Today, the Baker-Polito Administration released its Clean Energy and Climate Plan for 2050 (2050 CECP), which provides the Commonwealth of Massachusetts with a comprehensive plan to achieve the Net Zero greenhouse gas emissions limit by 2050.

Achieving Net Zero in 2050 requires a level of greenhouse gas (GHG) emissions that is at least 85% below the 1990 baseline level, and that total emissions are equal or less in quantity to the amount of carbon dioxide or its equivalent that is removed from the atmosphere and stored annually by, or attributable to, the Commonwealth.

Furthermore, the Administration established sector-specific emissions sub-limits, set slightly more stringent than the necessary levels to achieve the required 85% GHG reduction target to allow for some margins for error in meeting statewide emissions limit. To guide future efforts, the 2050 CECP includes strategies, policies, and actions the Commonwealth will pursue to achieve the statewide 2050 emissions limit and sector-specific sub-limits, and to enhance carbon sequestration on natural and working lands to achieve Net Zero in 2050.

“Massachusetts has and continues to take an ambitious, proactive approach to reduce harmful greenhouse gas emissions, and the Clean Energy and Climate Plan for 2050 will further aid the state as we chart a course for Net Zero,” said Governor Charlie Baker. “This plan takes a responsible, balanced approach to decarbonizing the Commonwealth and offers sector specific strategies that will guide ongoing efforts for several decades to come.”

This Plan builds on years of analyses, stakeholder meetings, public hearings, and reports, including the 2050 Massachusetts Decarbonization Roadmap and the Clean Energy and Climate Plan for 2025 and 2030. It reflects the efforts of executive branch officials, legislators, advocacy groups, scientists, environmental justice (EJ) partners, industry stakeholders, utilities, and residents who care deeply about the Commonwealth’s answers to critical questions facing the state’s climate and energy systems.

“It is critical that as we collectively work together to achieve the state’s emissions reduction goals and that we assess our successes and better understand where we need to focus more attention,” said Lieutenant Governor Karyn Polito. “The 2050 CECP takes an in depth examination of where the state is in achieving our climate goals and offers important strategies and policies to reach Net Zero in 2050.”

The 2050 CECP highlights the way Massachusetts will achieve its emissions limit and sublimits through building a 2050 future in which the heat in homes, power in vehicles, and the electric grid can all operate with a minimum reliance on fossil fuels. Sector-based strategies include the transitioning of the Commonwealth’s vehicle fleet to electric vehicles, implementing the Commission on Clean Heat recommendations, the development of a forward clean energy market to support the deployment of large-scale clean energy projects, along with the necessary investments in electric transmission and distribution systems, and expanding state conservation efforts with the goal of protecting from development at least 40% of Massachusetts land and water by 2050.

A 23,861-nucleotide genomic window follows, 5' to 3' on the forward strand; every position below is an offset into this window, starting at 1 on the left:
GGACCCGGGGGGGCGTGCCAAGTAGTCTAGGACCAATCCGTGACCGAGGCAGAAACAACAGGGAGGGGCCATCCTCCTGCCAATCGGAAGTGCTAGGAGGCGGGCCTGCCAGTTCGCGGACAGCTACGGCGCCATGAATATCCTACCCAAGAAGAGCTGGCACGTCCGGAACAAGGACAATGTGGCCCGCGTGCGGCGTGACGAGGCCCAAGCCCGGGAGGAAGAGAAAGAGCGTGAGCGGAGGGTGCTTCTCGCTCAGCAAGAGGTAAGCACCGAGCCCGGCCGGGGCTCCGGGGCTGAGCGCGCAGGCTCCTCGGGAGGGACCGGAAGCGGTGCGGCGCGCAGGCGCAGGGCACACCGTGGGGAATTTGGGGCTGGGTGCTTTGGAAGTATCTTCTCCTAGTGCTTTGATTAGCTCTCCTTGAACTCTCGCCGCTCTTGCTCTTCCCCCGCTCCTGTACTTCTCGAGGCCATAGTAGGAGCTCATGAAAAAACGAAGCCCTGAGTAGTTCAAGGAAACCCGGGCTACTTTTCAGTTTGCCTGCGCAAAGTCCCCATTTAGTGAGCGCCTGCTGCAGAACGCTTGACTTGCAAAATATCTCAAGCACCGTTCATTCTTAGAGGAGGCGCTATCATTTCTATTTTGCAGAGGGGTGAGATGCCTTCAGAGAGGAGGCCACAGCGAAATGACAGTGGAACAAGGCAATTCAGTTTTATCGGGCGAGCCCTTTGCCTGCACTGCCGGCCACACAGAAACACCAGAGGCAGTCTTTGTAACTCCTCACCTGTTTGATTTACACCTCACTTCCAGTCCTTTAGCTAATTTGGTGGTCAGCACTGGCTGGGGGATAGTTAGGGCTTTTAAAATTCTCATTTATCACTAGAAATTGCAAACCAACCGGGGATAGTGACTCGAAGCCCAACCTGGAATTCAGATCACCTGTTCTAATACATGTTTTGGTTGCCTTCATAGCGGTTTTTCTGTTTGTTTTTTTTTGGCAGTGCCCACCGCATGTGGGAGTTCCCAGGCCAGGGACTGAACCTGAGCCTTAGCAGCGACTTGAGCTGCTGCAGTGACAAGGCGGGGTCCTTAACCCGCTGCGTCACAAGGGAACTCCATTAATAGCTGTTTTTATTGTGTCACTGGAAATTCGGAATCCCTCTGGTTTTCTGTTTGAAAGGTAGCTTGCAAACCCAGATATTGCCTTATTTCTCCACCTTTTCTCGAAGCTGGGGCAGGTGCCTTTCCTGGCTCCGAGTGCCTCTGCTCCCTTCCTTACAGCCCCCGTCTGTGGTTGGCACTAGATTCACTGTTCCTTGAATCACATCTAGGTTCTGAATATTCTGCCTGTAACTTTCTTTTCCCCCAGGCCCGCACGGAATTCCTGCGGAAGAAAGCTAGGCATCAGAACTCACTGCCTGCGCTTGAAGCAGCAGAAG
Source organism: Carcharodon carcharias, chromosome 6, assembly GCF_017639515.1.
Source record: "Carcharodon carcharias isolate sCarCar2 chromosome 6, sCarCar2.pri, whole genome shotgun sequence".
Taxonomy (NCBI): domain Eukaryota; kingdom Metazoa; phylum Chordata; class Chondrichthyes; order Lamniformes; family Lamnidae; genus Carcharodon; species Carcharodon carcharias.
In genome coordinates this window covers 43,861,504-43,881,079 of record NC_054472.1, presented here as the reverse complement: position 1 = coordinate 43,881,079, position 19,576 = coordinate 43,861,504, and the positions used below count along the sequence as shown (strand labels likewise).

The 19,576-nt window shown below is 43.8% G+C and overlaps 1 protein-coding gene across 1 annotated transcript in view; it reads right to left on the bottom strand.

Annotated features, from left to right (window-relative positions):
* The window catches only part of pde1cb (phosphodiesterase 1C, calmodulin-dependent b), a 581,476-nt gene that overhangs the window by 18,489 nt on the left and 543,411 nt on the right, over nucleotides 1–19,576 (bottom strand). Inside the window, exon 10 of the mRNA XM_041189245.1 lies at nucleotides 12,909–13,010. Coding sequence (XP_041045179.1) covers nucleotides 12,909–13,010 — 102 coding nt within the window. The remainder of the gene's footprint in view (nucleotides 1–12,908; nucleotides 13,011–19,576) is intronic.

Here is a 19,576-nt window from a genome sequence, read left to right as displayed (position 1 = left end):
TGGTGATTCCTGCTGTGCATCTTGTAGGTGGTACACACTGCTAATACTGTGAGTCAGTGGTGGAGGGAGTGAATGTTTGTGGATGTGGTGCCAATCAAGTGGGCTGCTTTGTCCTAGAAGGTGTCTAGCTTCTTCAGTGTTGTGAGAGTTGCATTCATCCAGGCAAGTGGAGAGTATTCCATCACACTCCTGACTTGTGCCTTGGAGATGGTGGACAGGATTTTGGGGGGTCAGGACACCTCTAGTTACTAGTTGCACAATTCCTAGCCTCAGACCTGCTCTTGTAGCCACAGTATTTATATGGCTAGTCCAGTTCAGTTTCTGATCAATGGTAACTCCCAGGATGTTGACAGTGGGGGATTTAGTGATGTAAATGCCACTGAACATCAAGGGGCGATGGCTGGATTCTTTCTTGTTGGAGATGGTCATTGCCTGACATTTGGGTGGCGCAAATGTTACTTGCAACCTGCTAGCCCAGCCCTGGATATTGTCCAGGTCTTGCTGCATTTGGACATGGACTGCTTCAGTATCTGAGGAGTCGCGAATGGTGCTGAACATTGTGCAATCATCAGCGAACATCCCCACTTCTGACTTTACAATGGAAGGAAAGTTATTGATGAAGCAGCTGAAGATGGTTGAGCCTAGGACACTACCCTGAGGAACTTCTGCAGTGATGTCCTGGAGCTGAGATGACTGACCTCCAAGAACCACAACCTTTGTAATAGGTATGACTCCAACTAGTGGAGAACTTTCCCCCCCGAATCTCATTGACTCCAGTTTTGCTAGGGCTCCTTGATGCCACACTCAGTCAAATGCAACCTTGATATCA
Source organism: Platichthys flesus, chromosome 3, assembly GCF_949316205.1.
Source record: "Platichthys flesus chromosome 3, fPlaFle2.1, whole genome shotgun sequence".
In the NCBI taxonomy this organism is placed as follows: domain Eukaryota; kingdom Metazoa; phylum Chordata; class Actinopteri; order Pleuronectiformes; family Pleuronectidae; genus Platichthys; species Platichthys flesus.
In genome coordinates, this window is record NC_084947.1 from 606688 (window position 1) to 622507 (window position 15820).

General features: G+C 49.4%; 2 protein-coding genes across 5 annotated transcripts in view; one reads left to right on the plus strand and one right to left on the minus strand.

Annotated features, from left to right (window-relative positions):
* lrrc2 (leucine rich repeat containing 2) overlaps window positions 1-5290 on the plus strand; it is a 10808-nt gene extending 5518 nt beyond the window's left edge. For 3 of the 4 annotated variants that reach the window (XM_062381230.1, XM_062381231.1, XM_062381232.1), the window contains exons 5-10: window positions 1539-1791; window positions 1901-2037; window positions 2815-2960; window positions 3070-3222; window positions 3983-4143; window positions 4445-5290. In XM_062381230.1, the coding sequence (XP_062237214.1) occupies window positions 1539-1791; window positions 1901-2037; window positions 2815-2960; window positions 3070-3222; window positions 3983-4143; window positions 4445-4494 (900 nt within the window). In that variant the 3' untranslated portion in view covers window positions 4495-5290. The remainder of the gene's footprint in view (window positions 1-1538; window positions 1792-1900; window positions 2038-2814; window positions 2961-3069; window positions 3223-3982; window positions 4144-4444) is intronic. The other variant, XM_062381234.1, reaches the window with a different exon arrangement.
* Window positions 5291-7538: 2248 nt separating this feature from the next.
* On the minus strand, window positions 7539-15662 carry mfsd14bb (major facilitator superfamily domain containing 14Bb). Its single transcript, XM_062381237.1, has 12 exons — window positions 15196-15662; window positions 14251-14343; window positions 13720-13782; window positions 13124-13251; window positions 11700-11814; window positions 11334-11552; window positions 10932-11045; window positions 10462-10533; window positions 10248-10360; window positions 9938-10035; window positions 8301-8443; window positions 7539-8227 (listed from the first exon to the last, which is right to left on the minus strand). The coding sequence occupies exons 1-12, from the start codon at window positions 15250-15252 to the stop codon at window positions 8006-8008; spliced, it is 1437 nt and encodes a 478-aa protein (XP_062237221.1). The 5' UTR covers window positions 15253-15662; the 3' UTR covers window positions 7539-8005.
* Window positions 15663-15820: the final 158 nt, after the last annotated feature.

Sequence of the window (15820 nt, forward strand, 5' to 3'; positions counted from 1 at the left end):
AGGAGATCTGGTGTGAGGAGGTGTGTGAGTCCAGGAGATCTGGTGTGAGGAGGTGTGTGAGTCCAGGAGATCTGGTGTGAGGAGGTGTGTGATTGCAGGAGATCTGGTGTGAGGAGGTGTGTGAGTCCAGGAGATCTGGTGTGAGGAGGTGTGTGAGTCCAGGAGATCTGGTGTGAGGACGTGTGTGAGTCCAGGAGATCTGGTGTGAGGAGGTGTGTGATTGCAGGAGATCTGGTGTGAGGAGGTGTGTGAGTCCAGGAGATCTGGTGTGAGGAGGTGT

“Reaching Net Zero in 2050 will take a comprehensive approach, and the Baker-Polito Administration’s Clean Energy and Climate Plan for 2050 ensures there are key strategies that enable the state to achieve its emissions goals,” said Energy and Environmental Affairs Secretary Beth Card. “Importantly, the 2050 CECP offers critical guidance to ensure an equitable transition as we work together across all sectors of the economy and make Massachusetts a better place to live and work for generations to come.”

While this plan sets out key policies specific to each of the sectors of the economy, the 2050 CECP recognizes that clean energy technologies across sectors face some common challenges and solutions. These challenges will be addressed through cross sector strategies, such as:

  • Expanding workforce development;
  • Supporting clean energy innovation; and,
  • Ensuring a thriving and just economic transition that will benefit everyone.

The Commonwealth will also ensure that EJ communities and low- and moderate-income residents are not left behind in the energy transition through the prioritization of investments in clean energy in EJ communities, best practices for community engagement, and more.

In addition to the release of the 2050 CECP, the Baker-Polito Administration has developed and published the web-based Massachusetts Clean Energy and Climate Dashboard, which is a public resource that provides key performance indicators relevant to the Massachusetts Clean Energy and Climate Plans. The dashboard features specific webpages that highlight important metrics in each sector of the economy, including transportation, buildings, electricity, non-energy and industrial, and natural and working lands, as well as resources that help municipalities, businesses, and residents to increase adoption of clean energy solutions. The dashboard will be regularly updated with latest available information to track the progress on the implementation of the CECPs.

For more information regarding the 2050 CECP, and the Commonwealth’s strong commitment to achieving Net Zero greenhouse gas emissions in 2050, please visit EEA’s Massachusetts Clean Energy and Climate Plan for 2050 webpage.